One of the most powerful illustrations of diversity in unity is the human body. The various body parts are quite diverse, but none is able to function apart from the body. Verse 12 introduces the comparison between the diverse yet one human body and the church. Paul describes the church as the body of Christ. Verse 13 mentions just a few of the diverse parts of Christ's body. Jews and Greeks as well as slaves and free are mentioned. Galatians 3:28 adds male and female to the diversity list. Colossians 3:11 adds barbarians and Scythians. As in the case of gifts in verses 8-10 the point is not to list every possibility but to give a general idea. The church is incredibly diverse. Yet Christian baptism joins our incredible diversity into one body. At the Lord's Supper we drink the cup from one Spirit.

Verses 14-26 then apply the illustration in two directions. The first application is that over-emphasis on any single spiritual gift destroys the important diversity of the body. Diversity is necessary for the body to function in a healthy manner. To define the whole body as an eye or the ear is ridiculous. The Corinthians (and we) must avoid making one or another spiritual gift the defining essence of what it means to be a Christian. To define a true Christian as one who speaks in tongues is as ridiculous as defining a body as only an ear. To demand the gift of faith for every Christian is as unbalanced as seeing the body as only an eye. All of the gifts are necessary for the body to be whole and healthy.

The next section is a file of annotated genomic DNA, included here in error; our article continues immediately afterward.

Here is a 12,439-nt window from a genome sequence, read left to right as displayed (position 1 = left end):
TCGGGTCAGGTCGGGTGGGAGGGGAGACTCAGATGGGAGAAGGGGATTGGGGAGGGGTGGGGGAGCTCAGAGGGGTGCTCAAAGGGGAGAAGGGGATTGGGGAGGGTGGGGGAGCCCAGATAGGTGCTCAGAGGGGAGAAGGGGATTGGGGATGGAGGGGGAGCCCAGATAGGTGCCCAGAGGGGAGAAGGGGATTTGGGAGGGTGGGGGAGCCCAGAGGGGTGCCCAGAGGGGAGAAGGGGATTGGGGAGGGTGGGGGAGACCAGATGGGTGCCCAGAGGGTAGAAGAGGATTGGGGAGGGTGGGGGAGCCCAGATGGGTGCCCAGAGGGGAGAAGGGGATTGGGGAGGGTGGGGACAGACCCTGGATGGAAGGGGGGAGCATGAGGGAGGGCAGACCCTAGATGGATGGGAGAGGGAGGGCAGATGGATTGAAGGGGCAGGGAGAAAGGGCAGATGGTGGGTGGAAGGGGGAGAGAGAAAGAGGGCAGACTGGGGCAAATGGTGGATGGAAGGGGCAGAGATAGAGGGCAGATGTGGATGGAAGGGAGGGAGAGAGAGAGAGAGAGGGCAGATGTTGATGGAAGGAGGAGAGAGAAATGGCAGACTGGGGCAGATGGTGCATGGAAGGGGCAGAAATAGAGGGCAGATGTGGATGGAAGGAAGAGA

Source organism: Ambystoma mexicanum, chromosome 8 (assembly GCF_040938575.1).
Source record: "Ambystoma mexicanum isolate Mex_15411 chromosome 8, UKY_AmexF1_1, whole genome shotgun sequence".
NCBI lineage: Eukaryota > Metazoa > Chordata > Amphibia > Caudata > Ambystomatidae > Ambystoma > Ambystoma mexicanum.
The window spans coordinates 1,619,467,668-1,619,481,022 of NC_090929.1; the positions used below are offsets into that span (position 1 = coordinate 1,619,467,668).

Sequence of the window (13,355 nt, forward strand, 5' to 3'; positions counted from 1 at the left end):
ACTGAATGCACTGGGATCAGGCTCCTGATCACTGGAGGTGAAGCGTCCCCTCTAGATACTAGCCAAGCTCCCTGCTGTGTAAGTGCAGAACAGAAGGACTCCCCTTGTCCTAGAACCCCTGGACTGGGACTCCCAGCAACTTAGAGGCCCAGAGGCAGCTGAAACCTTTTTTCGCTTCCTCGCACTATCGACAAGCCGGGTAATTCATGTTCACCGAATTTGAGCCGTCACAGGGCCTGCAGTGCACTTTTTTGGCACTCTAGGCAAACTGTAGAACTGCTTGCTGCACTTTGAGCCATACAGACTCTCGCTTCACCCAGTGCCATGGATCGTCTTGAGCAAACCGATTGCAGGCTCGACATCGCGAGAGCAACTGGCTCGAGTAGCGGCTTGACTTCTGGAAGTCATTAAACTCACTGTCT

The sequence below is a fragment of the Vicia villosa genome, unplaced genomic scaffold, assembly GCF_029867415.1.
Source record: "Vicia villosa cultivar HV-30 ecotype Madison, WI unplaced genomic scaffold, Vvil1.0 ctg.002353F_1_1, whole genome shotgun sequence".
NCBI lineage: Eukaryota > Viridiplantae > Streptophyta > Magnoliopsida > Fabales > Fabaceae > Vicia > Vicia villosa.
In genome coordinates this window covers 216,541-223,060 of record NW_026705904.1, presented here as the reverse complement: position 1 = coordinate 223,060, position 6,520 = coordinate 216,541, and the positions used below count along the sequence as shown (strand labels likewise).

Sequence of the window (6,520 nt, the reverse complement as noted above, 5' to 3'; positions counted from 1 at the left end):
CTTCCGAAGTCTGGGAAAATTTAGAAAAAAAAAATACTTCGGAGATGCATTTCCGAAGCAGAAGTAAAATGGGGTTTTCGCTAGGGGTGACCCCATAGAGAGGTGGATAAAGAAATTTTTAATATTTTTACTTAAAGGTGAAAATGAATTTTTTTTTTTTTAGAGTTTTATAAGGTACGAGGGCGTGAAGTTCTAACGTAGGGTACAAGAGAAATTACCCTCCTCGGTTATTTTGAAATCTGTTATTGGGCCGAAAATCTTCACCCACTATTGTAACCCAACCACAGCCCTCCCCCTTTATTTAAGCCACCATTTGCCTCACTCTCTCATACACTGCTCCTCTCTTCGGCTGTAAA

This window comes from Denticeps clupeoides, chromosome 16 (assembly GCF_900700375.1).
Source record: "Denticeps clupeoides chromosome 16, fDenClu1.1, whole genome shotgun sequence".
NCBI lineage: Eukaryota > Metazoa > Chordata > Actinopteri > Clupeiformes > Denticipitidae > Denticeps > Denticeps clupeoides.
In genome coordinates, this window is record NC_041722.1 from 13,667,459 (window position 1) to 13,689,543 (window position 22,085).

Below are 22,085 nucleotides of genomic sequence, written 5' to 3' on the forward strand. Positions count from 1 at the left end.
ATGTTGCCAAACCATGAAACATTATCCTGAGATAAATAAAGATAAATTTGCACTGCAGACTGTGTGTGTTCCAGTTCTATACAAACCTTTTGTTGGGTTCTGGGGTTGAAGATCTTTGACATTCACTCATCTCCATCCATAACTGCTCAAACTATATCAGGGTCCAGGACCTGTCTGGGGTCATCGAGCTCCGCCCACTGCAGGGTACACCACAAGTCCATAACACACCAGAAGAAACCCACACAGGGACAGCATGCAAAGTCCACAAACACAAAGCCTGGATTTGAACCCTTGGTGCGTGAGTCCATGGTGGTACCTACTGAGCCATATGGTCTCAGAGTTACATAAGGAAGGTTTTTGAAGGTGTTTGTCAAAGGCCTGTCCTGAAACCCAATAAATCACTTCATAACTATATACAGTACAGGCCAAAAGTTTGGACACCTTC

Secondly, Paul uses the body metaphor to urge that no one be seen as less important than someone else. In the body every part is important. Verses 22-26 offer plenty of opportunity for confusion. However, the main message is quite clear. Some parts of the body that we regard as lacking honor are absolutely essential for our survival. The body parts that we cover for the sake of modesty are not disgusting; we cannot survive without them. The evaluation that we make of our body parts - under the influence of the surrounding culture - needs to be taken with a grain of salt.

From Paul the Jew this is not an argument for nudity. Rather it is a pointed reminder that devaluing brothers and sisters in Christ because they do not measure up to societal expectations is wrong. To put down another believer because of economics, style of dress, IQ, social graces, athletic ability, or any of a number of cultural values devastates the health of the body of Christ.

It is easy to put down the Corinthians for their failures in this area. It is more difficult for us to live out the body of Christ theology with integrity and consistency in our churches. American individualism has exaggerated our sinful nature's tendency to turn in on ourselves. Full salvation is not full if it does not lead us to profound concern and respect for each other in the body of Christ that we experience in our culture and in our local church.

Study Questions for Reflection and Discussion

These readings and study questions are in preparation for next week's lesson.